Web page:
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  • Anonymous

    Posted February 1, 2013

    highly recommend

    I have read a few books on quantum physics, but this work for the layperson is exceptionally understandable (even though the subject matter, by its very nature, still bemuses scientists). The historical exposition, the clear logic of presentation, and the exquisitely apt examples allowed me to comprehend to a fuller degree this most abstruse of natural phenomena.
    The major drawback is that the book was written in the 1980's, and lacks any discussion of discoveries dating within the last 30 years.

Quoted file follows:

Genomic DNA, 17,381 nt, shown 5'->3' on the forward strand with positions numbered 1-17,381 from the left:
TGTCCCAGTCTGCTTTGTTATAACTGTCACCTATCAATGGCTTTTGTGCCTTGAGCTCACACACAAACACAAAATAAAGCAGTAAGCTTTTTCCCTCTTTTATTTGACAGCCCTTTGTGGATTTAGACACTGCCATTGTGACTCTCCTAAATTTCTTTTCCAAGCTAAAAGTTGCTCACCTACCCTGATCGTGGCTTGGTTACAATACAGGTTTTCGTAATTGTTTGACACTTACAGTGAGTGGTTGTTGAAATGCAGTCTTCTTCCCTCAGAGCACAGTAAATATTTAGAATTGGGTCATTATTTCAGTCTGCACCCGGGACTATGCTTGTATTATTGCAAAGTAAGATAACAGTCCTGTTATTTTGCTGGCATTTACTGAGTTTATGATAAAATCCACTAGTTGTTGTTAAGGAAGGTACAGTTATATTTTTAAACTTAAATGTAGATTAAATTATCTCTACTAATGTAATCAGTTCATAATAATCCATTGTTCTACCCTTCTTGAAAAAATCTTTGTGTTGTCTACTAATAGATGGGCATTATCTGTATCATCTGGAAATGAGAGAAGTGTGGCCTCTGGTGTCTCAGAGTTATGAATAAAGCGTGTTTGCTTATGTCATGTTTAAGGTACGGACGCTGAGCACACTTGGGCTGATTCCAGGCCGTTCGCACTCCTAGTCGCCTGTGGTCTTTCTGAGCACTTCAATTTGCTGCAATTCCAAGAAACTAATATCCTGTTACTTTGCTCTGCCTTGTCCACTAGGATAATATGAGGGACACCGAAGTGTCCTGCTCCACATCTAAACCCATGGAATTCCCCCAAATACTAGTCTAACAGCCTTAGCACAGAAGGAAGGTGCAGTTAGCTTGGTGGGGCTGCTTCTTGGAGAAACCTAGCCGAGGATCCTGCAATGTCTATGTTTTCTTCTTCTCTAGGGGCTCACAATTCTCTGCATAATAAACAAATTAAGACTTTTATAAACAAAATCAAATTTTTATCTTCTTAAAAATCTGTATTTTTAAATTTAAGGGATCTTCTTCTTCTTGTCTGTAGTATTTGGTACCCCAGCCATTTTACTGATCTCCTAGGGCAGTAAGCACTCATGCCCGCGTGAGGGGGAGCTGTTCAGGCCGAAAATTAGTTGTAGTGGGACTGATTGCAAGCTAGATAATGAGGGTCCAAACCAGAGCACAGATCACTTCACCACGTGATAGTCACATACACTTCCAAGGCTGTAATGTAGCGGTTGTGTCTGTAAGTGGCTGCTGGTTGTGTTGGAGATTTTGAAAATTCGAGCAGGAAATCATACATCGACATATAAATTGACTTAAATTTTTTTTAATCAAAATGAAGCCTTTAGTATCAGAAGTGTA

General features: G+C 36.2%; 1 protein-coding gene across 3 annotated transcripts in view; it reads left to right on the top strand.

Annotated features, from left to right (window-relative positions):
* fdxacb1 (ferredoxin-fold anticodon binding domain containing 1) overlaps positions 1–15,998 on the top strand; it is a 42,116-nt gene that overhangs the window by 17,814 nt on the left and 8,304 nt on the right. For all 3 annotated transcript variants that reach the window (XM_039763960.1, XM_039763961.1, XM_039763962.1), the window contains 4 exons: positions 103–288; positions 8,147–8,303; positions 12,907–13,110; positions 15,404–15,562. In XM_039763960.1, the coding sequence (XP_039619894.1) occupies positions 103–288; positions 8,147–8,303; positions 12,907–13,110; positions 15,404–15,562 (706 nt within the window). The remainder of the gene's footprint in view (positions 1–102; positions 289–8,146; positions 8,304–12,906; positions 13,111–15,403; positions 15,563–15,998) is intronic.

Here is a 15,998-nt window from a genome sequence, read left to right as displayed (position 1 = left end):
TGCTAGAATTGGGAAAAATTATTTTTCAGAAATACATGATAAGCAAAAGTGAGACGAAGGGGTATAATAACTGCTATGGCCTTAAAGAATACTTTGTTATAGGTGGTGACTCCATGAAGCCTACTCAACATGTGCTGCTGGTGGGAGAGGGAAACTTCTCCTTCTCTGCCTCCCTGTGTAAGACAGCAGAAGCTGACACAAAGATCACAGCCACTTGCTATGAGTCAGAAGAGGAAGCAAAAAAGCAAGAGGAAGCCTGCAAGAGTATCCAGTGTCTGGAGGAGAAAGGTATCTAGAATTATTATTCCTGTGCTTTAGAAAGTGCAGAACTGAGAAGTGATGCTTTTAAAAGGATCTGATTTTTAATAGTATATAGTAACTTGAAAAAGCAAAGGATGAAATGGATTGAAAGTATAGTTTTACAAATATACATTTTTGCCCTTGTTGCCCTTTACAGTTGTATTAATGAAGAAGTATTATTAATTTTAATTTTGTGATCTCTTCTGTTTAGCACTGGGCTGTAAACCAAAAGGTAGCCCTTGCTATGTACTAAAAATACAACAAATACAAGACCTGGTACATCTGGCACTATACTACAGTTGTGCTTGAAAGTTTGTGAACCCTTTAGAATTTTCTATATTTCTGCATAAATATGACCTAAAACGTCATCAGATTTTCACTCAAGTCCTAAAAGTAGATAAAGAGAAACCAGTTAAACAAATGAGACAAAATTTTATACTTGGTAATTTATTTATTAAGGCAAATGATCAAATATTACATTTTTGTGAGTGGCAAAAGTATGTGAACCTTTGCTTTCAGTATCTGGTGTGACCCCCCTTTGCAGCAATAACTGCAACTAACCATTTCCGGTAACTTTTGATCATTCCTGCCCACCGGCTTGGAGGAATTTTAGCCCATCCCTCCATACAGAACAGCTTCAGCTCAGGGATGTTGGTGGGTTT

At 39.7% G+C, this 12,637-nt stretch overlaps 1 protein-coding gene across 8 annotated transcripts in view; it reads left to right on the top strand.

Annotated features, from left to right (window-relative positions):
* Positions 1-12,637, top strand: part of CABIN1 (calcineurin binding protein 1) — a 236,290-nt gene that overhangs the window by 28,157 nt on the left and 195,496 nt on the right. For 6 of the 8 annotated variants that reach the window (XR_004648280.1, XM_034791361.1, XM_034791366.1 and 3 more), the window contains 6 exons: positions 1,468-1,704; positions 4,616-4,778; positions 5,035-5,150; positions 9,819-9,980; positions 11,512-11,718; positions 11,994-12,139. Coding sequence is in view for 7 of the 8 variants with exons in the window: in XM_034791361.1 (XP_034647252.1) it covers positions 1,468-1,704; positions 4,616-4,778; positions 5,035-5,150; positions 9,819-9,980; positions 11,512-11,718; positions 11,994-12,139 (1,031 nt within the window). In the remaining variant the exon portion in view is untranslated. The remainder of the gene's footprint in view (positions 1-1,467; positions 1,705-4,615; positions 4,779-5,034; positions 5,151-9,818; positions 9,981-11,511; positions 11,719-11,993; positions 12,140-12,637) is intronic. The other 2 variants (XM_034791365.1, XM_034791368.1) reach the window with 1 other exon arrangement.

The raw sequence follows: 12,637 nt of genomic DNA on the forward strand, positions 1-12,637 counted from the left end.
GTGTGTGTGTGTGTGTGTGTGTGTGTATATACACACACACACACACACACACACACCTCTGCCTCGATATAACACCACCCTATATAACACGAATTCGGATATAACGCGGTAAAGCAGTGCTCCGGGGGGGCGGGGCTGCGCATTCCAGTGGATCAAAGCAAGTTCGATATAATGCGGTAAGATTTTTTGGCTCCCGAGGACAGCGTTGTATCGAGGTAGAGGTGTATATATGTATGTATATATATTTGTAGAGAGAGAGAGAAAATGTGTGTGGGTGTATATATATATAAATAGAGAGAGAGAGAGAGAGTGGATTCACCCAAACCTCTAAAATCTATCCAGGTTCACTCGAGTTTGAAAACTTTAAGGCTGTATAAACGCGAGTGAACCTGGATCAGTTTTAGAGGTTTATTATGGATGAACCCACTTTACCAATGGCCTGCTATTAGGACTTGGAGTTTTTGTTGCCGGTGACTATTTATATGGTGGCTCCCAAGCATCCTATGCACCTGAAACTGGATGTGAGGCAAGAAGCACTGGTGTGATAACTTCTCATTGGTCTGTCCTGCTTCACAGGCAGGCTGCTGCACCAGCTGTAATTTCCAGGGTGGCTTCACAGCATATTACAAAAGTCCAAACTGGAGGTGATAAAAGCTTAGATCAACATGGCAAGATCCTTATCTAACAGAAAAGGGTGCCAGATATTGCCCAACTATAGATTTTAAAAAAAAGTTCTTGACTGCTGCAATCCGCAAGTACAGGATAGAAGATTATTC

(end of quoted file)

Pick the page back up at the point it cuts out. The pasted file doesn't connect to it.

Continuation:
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  • Anonymous

    Posted December 31, 2011

    Fascinating

    John Gribbin's work is informative and fun to read. His explanations make quantum mechanics approachable for those interested in science.

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    Posted May 22, 2011

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    Posted October 25, 2008

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    Posted February 1, 2010